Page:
However, it was possible with permission, to attempt five courses per semester. In Brussels, I had already done six courses, two per semester halftime during the previous year 1974. My purpose was now to finish ten courses, and therefore the overall MBA programme, during the upcoming winter and summer semesters, five each. I would do four courses as per the established schedule, plus a fifth one as "directed study", so it was called.

Today in Europe, MBAs have become run of the mill. In those days they were still almost unknown as educational vehicles. US MBAs were mostly based on taught courses; the European variant that has developed since relies much more than did American MBAs of my days, on "research" and thesis presentations, which had less significance in the American system. A "directed study" amounted to getting a member of the academic staff in a given line of study to oversee work on a topic that the student would research and write up. Academics were careful that this would not be used as a soft option to circumvent requirements for credits in taught, hardwire courses. So I needed swift agreement with a member of the academic body to proceed with a "directed study" as of the winter term.

This I discussed with professor Ashton and he agreed to oversee a "directed study" in international business on a theme for which I would provide him with a proposal. It would be in line with the overall strategy that as I then began to explain over and over to him and others, had led me to go for an American MBA course.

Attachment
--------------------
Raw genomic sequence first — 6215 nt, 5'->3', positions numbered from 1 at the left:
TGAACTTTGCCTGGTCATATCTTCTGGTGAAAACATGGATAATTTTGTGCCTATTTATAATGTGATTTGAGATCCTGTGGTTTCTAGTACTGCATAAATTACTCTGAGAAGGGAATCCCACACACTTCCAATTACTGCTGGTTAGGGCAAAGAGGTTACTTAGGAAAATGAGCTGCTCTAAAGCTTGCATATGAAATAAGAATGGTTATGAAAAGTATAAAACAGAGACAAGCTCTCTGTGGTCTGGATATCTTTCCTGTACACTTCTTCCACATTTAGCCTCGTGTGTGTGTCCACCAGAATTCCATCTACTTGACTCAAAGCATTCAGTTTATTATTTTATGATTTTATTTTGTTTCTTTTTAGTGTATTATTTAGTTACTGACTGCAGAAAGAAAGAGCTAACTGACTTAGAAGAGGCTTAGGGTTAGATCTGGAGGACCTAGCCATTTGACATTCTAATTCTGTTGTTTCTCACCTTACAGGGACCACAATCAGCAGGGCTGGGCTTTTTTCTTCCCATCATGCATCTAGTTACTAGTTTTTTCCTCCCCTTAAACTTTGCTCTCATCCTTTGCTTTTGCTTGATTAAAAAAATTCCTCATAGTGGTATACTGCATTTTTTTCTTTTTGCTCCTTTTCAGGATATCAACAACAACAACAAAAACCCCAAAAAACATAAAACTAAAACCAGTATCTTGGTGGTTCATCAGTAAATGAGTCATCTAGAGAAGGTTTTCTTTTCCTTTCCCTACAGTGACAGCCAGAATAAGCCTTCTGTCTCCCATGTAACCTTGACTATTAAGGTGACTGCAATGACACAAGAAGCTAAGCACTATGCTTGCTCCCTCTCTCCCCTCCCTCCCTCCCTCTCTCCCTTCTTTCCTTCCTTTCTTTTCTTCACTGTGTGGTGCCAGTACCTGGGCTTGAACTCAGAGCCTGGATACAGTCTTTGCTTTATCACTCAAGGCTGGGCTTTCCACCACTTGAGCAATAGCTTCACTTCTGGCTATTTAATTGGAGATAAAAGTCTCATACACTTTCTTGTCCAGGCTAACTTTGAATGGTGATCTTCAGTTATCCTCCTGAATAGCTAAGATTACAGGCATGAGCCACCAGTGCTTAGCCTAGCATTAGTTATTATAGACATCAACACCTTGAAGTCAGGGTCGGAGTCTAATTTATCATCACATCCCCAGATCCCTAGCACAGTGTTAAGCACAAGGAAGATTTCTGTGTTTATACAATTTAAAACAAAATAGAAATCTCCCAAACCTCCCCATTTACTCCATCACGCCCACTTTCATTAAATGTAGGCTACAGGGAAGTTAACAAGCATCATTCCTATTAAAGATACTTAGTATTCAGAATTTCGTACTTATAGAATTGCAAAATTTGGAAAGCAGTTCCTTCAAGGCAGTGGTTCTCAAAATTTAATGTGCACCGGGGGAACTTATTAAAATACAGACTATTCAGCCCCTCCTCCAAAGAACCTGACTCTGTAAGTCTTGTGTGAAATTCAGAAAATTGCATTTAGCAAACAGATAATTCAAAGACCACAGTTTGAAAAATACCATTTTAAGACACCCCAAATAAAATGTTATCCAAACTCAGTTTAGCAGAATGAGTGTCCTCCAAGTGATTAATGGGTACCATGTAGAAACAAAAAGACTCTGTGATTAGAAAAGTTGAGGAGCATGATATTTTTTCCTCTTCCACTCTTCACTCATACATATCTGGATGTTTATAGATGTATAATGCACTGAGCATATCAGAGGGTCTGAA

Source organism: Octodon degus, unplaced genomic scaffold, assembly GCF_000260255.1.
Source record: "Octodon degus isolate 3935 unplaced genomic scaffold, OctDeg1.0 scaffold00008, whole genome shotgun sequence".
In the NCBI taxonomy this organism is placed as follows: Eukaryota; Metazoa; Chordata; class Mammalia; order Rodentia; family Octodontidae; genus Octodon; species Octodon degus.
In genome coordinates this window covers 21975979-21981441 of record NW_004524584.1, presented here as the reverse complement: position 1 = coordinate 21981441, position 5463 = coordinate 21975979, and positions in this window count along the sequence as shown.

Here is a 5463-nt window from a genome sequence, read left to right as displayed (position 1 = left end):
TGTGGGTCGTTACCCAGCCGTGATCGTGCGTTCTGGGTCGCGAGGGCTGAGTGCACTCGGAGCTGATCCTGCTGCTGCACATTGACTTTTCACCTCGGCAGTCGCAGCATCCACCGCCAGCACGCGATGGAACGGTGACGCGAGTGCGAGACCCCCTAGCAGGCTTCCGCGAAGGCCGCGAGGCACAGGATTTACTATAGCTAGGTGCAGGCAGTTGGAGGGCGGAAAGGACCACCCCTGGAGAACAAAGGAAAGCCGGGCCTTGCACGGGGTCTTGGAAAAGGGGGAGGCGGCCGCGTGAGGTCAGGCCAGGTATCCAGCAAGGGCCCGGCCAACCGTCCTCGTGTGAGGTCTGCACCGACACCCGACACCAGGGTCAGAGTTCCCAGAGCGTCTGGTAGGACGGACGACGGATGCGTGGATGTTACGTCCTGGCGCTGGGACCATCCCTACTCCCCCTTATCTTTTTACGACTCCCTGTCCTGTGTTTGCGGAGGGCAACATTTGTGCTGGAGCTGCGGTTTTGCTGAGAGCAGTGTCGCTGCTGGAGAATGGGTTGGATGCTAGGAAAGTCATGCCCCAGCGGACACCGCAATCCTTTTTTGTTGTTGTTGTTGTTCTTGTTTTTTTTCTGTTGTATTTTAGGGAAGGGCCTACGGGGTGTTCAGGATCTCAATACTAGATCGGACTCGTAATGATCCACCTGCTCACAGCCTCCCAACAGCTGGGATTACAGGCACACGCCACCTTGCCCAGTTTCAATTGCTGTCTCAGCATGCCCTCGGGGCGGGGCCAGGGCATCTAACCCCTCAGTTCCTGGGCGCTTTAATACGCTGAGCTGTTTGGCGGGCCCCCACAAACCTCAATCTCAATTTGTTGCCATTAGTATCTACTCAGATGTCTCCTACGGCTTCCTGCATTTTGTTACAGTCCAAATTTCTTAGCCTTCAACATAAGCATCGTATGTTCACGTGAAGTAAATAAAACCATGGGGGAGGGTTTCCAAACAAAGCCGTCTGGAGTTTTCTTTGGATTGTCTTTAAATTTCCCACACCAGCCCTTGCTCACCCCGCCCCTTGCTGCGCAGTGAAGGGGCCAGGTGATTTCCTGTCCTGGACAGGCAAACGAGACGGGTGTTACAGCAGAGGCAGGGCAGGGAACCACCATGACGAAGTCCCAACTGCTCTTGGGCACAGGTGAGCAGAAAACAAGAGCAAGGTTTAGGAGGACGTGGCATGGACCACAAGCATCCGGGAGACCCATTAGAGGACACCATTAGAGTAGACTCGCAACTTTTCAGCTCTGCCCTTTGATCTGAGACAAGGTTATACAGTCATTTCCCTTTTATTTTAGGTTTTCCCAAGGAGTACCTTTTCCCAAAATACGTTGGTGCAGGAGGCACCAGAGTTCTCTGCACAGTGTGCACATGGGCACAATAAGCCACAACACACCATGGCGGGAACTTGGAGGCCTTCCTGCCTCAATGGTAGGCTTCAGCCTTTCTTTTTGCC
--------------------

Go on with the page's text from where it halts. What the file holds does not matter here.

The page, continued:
Why an MBA?

This was my mantra: Developing countries, of which I believed Malta was one, were launching state enterprises and agencies across the board to bolster economic growth. They did this in competition with local private entrepreneurship, or in collaboration with it, or in its absence, and/or in partnership with foreign private and state enterprises, or completely on their own. Most of these initiatives were ending up in a managerial and financial shambles, both when they were frameworked pitifully, as well as when they were carefully put in place. I hoped by studying how private enterprise in the US worked to get insight about management ideas that, successful in America, could be applied to the (state) enterprises of developing countries, including Malta.